The implications Dr. Rollings and Edward Clapp’s idea of shifting creativity in learning from an individual attribute of children who are “Big C” creative to creativity as a group participatory process are huge, both for arts education policy and educational access in our schools. Imaging classrooms where all students are honored as makers, creators and innovators, because it is ideas that get labeled as creative and not children, is by far the most exciting idea that came out of the Symposium.
What would it take to make this happen? It is a paradigm shift in thinking for educators, even for arts educators. How many students have been discouraged from pursuing arts courses by teachers because their talent and creativity was not a clearly evident attribute? It will require that teachers, especially arts teachers, set aside their judgment about who is creative and who is not creative in the classroom setting, and design opportunities that shine a spotlight on all the students, not just the ones who are most evidently talented.
We will also have to reinvent classrooms and the way teachers teach in order to release the creativity that too often remains locked up in our heads, to paraphrase Dr. Rollings. Our classrooms will have to become more project-based, with the teacher becoming less an expert and more a learner exploring complex questions alongside the students. It will also require a re-balance of power between teachers and students, because, as Symposium participants Dr. Robert Bilder pointed out “creativity exists on the edge of chaos” and we tend to dislike chaos in our classrooms. We want classrooms to be orderly, and for it to look like somebody is in charge, but in the kind of creative learning environment Rollings and Clapp are advocating for, learning is loud and messy and students have much more voice than we are sometimes comfortable allowing them.
It will also require education policymakers to see creativity as a skill to be developed, just like math or reading. Creativity is something you do, and you can get better at, not something you are or aren’t. It’s also a skill that can be measured and assessed, and researchers are doing that, like Symposium participants James Catterall, Mark A. Runco and Michele and Robert Root-Bernstein. And, if it is indeed a skill, teachers will also need help developing this skill in themselves in order to feel comfortable teaching it through high-quality professional development that will help them develop the creative skills of their students.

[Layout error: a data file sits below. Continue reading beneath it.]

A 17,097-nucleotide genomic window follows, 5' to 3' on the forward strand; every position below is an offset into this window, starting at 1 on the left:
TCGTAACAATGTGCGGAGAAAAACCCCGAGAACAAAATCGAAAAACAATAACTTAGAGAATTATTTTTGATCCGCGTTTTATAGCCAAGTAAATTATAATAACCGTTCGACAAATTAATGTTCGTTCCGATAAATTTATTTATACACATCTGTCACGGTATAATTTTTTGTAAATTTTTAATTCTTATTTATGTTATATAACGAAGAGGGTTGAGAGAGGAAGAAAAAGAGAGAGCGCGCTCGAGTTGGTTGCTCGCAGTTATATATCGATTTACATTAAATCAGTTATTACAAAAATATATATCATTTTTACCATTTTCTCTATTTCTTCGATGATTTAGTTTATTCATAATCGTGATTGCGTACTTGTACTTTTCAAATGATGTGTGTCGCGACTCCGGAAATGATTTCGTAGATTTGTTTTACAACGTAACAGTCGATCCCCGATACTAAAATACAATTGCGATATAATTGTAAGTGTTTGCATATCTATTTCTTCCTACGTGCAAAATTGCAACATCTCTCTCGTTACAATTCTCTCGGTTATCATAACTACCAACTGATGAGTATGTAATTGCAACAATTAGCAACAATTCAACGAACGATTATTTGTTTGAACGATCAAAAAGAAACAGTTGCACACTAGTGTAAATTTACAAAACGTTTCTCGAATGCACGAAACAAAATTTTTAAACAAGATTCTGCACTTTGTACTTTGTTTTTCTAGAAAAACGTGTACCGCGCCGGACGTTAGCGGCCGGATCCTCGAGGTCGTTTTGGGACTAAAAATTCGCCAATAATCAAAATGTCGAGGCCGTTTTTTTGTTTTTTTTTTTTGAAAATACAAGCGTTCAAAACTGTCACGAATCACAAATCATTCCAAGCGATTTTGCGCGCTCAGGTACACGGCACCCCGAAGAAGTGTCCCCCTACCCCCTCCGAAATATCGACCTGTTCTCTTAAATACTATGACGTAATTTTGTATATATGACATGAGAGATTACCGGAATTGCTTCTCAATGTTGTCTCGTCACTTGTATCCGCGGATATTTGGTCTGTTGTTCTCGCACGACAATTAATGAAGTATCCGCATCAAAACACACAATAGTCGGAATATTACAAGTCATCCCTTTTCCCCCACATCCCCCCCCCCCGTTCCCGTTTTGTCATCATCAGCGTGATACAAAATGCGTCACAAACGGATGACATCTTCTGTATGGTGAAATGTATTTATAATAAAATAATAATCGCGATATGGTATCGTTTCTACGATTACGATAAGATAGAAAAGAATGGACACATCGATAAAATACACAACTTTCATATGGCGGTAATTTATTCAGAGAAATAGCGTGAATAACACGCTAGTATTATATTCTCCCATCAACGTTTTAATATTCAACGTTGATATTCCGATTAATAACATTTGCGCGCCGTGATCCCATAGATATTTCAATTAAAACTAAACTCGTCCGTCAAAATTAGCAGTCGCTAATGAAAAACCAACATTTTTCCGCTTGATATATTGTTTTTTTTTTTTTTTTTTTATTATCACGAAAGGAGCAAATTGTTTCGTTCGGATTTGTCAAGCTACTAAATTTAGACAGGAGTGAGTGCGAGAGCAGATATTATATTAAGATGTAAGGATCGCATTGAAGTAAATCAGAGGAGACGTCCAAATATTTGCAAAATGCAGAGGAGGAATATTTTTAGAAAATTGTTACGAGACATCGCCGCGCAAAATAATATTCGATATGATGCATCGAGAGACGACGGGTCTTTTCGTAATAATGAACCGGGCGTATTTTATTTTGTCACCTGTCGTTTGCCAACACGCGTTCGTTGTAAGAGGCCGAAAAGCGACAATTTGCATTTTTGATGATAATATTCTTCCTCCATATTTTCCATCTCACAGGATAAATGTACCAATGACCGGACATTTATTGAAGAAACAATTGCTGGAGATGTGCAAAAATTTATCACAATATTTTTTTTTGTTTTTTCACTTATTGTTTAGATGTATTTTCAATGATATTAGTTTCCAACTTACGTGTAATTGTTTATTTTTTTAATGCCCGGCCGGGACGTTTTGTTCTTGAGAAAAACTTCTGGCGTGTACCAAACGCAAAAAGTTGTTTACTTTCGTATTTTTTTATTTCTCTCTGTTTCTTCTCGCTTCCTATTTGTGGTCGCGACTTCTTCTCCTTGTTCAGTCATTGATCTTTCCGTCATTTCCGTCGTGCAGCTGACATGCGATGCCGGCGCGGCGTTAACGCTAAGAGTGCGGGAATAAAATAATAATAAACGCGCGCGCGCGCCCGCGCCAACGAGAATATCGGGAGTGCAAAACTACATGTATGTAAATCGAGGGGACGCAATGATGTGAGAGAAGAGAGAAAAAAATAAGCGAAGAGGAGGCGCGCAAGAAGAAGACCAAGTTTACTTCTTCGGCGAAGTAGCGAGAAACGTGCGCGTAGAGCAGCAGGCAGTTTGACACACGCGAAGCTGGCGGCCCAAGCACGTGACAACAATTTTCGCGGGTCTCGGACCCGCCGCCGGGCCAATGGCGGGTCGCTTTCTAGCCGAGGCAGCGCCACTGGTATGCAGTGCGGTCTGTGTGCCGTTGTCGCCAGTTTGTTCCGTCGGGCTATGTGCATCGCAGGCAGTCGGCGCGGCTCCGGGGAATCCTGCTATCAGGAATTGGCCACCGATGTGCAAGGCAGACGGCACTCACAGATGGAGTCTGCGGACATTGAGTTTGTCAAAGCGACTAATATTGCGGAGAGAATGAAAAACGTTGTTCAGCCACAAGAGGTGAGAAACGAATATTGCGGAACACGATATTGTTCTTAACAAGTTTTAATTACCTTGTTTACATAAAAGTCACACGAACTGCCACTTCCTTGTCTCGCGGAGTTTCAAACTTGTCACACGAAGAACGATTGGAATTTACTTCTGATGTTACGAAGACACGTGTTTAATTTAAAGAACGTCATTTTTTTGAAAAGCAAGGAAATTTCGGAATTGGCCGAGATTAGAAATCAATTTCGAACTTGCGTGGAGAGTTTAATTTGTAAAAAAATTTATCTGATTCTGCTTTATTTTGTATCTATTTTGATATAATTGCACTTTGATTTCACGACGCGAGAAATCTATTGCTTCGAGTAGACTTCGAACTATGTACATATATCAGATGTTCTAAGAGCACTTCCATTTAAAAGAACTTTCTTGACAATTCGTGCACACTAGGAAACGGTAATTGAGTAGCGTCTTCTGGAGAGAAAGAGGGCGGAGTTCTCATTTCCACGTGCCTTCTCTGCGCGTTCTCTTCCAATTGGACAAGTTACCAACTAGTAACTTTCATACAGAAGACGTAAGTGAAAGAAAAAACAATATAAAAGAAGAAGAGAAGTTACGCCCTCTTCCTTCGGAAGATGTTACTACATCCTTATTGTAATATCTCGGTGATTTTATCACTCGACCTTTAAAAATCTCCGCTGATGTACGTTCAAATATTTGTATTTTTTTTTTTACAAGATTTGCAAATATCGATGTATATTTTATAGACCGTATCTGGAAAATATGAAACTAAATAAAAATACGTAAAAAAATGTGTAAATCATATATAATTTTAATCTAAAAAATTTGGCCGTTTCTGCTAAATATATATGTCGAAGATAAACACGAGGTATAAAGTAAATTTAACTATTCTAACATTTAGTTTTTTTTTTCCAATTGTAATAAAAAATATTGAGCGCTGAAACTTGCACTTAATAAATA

At the end of the long Symposium day, we got a sense of the kind of creative space Rollings and Clapp are advocating for when we toured Frank Gehry’s studio, an experience that surprisingly reinforced the idea that creativity is less about the “Big C” and more about a social process. Gehry himself does not work in isolation, and he has designed his studio to make sure that the 120 or so people who work there feed off the collective energy and imagination of everybody else who works there. The studio is one large warehouse with few walls or doors, organized by project rather than by a hierarchy. It is literally filled with models from floor to ceiling, because their process is to make a model of every single idea, in multiple scales, until the building is ready to be built. A beehive of making, creating, problem-solving and non-stop collaboration. It was after 5:00, and nobody was packing up to go home.
Imagine our classrooms like that when the bell rings, nobody getting up to go home, everybody too busy making. A beehive of creativity that all students experience together.